The limits of quantitative evaluation 

By Karen Herland

Education professor Ayaz Naseem. Magnifying glass

Education professor Ayaz Naseem.

Education professor Ayaz Naseem did not pull any punches in Scientism and Education: Empirical Research as Neo-Liberal Ideology (co-authored with Emery Hyslop-Margison of the University of New Brunswick). The book argues persuasively that use of traditional empirical research methods to improve the quality of education in society is not only inadequate, it might actually be an impediment.

The argument’s receptive audience is evidenced by its place among the winners of the prestigious American Educational Studies Association (AESA) 2008 Critics Choice Book Awards.

“I was a bit surprised by the recognition. This is an American award and the book is critical of policies there. It is a clarion call to challenge some popular assumptions,” says Naseem. The book was recognized for its originality of research; scholarly/ intellectual impact on the field and the significance of the topic.

The two researchers open their book by stating that the entire discipline of education is at a critical crossroads, affirming the last 150 years of scholarship represent “epistemological mistakes.” They argue the discipline should be bypassed in favour of a direction that recognizes the limits of empirical research and takes the “more enlightened choice … (that) emphasizes instead the purposes, goals and strategies of education within a democratic society.” In short, the book challenges the centrality of quantitative research that often dismisses qualitative factors as less theoretically grounded.

Although the book addresses an American trend, it is one that continues to influence Canadian practice. For instance, the U.S. federal program No Child Left Behind, introduced by the Bush administration, relies on scientific tools to measure the effectiveness of teachers and educational programs in a standardized way. These same measures are being increasingly supported by programs like SSHRC in their evaluation of Canadian research projects involving the field of education.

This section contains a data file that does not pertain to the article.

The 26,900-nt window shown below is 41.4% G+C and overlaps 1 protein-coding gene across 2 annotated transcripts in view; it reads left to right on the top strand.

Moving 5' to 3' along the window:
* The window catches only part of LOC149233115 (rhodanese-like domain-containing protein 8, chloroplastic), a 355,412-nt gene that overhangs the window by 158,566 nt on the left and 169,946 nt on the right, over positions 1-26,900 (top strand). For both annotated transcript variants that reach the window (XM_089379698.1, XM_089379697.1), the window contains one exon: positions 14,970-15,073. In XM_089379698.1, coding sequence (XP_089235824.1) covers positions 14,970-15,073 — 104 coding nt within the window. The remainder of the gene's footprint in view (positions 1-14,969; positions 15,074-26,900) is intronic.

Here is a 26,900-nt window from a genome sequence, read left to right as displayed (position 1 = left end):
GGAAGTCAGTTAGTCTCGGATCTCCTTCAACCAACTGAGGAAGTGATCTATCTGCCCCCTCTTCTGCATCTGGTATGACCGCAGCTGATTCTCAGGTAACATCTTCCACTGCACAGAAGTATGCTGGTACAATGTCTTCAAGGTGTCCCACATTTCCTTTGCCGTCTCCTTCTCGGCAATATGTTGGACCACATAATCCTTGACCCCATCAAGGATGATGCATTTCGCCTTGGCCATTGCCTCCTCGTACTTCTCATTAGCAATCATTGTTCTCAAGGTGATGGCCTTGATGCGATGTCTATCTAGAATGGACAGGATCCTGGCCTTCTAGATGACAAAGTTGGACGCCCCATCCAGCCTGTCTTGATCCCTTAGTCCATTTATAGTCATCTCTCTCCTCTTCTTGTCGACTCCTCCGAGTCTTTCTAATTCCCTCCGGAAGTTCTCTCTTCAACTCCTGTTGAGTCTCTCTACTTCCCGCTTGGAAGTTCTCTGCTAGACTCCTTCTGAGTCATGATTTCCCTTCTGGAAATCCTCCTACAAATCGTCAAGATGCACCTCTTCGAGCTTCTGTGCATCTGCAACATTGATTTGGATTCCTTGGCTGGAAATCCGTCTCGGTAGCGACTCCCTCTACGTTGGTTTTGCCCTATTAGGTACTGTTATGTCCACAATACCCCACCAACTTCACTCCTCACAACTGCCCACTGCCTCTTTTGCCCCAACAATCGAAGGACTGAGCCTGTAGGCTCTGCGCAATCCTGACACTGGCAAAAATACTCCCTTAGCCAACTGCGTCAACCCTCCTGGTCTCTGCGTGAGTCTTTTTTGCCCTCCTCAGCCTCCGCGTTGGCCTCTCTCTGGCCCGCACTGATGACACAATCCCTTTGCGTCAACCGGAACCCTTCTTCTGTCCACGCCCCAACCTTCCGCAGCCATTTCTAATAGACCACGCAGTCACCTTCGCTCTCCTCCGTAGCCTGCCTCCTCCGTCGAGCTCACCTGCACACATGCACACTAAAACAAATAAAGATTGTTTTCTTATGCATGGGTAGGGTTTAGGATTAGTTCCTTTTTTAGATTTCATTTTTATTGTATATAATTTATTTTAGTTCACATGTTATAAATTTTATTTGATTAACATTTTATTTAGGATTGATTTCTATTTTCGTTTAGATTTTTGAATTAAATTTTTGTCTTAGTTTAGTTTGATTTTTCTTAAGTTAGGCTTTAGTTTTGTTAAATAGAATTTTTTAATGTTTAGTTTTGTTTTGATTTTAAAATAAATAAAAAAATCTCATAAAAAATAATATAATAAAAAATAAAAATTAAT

“The real problem with this form of measurement is that it does not take into account differences in class, gender, race or ethnicity,” argues Naseem. “It is based on the assumption that all students are on a level playing field.” He is careful to point out that this is not a liberal argument for reverse discrimination but one that needs to acknowledge very real gaps in access and opportunity.

The danger with these assumptions is that children are promoted, demoted, and (ultimately) labeled, based on the results of these supposedly objective measures.

A second argument in Scientism and Education builds on this criticism within a climate of neo-liberal policy.

Naseem and his co-author argue that educational institutions are increasingly measuring successful graduates solely by their ability to integrate into the job market. They wonder whether that is the best measure of achievement.
“Do we want our students to be workers for the global economy, or democratic citizens?” If the latter is valued, other determinants might be more appropriate markers of success.

Naseem continues to apply these ideas to his current research projects. He has a book coming out with Palgrave Macmillan that considers the constitution of gendered citizenship in developing countries using women in Pakistan as a focus. His research projects are funded by the SSHRC, the FQRSC and the Alexander von Humboldt Foundation, Germany.


Concordia University